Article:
I’ve always had a hard time with the way adoption is portrayed in television and film. My central complaint, speaking as an adopted person, is that the portrayal is so often wildly unrealistic. These stories tend to focus on the search for the adoptee’s “real” parents and give little-to-no energy to understanding the adoptive parents. For example, look up, “Who is Superman’s father?” and you’ll find page after page on Jor-El, not Jonathan Kent. Or think about how in Once Upon A Time, the biological mother, Emma, does battle with the adopted mother, the literal evil queen. Or how the creators of The Umbrella Academy responded to questions about the incestuous relationship between Luther and Allison by saying “They’re not even related,” and “They are not biological.” The message comes through clearly: what makes a relationship “real” is blood.
For most adoptees, that is simply not the truth. Our “real” relationships are with our parents, and by parents, we mean the people who loved us and took care of us every day.
Therefore my goal as I set out to write The How & The Why was to give a realistic portrayal of adoption–one that thoroughly examines the different sides. The big idea was to show the point of views of both a teen birth mother and a teen adoptee and to examine the way each of them experiences “family.”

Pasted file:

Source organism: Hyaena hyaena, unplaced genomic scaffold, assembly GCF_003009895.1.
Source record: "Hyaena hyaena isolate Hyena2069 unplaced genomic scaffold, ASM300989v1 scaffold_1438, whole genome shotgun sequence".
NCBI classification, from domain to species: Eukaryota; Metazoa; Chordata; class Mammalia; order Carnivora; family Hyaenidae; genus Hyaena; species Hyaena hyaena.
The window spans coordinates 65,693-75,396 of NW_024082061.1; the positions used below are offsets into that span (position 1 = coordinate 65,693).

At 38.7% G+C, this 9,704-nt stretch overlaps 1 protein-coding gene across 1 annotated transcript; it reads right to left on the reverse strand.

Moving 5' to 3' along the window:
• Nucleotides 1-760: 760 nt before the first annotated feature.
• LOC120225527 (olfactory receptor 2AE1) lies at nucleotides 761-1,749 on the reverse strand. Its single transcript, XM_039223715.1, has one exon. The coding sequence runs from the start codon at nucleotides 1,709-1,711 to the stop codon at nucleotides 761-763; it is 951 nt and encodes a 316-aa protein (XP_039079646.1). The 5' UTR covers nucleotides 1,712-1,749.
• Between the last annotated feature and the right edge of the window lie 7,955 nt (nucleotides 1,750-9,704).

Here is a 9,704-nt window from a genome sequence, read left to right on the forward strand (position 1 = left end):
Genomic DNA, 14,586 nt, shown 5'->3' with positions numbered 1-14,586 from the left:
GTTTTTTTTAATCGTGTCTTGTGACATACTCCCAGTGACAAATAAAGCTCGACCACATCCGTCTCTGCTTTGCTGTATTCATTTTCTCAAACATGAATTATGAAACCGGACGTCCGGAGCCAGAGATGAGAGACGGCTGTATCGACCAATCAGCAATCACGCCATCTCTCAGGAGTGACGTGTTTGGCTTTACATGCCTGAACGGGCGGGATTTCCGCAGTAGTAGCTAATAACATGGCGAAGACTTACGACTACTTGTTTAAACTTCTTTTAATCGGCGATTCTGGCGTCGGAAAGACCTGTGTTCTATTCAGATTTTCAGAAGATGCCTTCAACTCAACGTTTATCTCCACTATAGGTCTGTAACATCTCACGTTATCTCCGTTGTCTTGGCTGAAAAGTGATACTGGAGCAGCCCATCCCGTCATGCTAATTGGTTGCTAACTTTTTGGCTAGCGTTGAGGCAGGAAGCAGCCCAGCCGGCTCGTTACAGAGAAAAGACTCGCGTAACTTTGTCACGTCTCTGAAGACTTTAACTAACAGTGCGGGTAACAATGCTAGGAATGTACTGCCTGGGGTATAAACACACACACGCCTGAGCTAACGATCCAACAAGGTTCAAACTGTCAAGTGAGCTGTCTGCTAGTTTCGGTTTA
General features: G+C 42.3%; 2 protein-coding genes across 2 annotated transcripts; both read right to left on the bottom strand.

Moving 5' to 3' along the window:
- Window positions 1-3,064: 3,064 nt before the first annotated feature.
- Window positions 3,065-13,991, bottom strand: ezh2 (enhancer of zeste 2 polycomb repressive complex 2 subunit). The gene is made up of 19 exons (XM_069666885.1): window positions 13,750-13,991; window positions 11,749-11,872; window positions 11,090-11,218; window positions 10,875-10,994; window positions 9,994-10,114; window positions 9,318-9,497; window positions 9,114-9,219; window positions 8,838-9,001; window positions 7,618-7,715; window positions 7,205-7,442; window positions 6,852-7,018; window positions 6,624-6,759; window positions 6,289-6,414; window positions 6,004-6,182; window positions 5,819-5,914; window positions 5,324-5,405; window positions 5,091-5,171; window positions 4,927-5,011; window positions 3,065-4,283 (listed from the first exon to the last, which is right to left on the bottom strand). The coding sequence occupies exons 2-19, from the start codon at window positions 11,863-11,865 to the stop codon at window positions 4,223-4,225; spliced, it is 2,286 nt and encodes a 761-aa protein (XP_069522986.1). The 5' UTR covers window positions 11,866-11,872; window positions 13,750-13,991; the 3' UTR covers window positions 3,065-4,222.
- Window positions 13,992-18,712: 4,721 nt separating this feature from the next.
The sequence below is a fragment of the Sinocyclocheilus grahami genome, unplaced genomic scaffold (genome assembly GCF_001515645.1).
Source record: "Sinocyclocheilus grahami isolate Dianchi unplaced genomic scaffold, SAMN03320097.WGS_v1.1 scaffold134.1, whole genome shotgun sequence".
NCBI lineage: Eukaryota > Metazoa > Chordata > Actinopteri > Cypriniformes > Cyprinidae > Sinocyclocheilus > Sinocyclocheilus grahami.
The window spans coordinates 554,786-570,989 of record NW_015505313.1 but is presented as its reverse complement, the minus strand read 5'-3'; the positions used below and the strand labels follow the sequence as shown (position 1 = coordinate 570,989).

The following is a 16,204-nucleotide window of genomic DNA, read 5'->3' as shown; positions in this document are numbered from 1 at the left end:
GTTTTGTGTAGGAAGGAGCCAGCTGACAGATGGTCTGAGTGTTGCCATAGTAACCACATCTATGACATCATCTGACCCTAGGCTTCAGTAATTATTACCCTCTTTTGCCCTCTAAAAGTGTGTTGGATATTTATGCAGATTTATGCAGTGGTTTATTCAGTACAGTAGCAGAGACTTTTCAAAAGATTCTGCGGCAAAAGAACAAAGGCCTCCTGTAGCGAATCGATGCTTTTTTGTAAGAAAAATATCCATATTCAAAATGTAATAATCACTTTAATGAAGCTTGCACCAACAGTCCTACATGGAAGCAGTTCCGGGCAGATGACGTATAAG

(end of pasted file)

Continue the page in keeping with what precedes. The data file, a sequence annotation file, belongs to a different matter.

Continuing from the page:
What ended up happening as I wrote the book, of course, was far more complex. Yes, my characters have a variety of family in their lives—biological and adopted, friendships, connections, and support systems that defy the conventional definition of what it means to be “related” to someone. What I didn’t expect was how much of the novel ended up being about how people shape their identities out of the stories they are told about themselves.
This made me think about how I had shaped my own identity, as an adopted person. I followed my character, Cass, as she tried to understand herself through her adoption, asking who am I over and over again. Then I followed S, the birth mother, who was basically asking the same question. I could see the invisible connections S had with Cass: the shape of their feet, their hatred of anything cherry-flavored, how they both felt gazing up at the moon—things they shared without even realizing it but that still inevitably connected them.
This made me wildly uncomfortable when I applied it to myself. Through the writing of these fictional people’s stories, I came to realize that who I am has been shaped by my relationship with my parents, of course, but it had also been forged from what I got from my birth parents, both in DNA and something even less tangible–those invisible connections I still had with them. Which are real, too.
Writing is funny that way. You start off having something definitive to say — adoptive families are real families — and then the narrative veers away toward something deeper. You come to figure out what you know through writing it. You discover things about yourself you never dreamed were there, lurking in the unexplored shadows. It’s what makes writing worth it, in the end.